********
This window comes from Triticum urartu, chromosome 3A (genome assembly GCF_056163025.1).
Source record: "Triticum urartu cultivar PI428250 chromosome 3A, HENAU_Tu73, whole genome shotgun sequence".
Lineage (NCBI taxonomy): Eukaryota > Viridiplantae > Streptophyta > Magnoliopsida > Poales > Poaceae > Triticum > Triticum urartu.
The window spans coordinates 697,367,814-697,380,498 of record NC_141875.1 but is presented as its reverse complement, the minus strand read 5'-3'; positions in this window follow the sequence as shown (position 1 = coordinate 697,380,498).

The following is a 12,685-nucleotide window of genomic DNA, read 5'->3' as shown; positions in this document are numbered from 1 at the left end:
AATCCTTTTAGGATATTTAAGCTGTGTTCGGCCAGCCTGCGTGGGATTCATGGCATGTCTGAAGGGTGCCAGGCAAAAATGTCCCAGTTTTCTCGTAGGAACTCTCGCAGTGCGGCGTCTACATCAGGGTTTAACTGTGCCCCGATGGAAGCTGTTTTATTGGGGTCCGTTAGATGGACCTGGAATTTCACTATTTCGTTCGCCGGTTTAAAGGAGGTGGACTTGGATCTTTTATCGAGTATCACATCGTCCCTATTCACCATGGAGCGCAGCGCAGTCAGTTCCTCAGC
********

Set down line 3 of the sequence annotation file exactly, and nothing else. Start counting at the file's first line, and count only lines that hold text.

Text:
Lineage (NCBI taxonomy): Eukaryota > Viridiplantae > Streptophyta > Magnoliopsida > Poales > Poaceae > Triticum > Triticum urartu.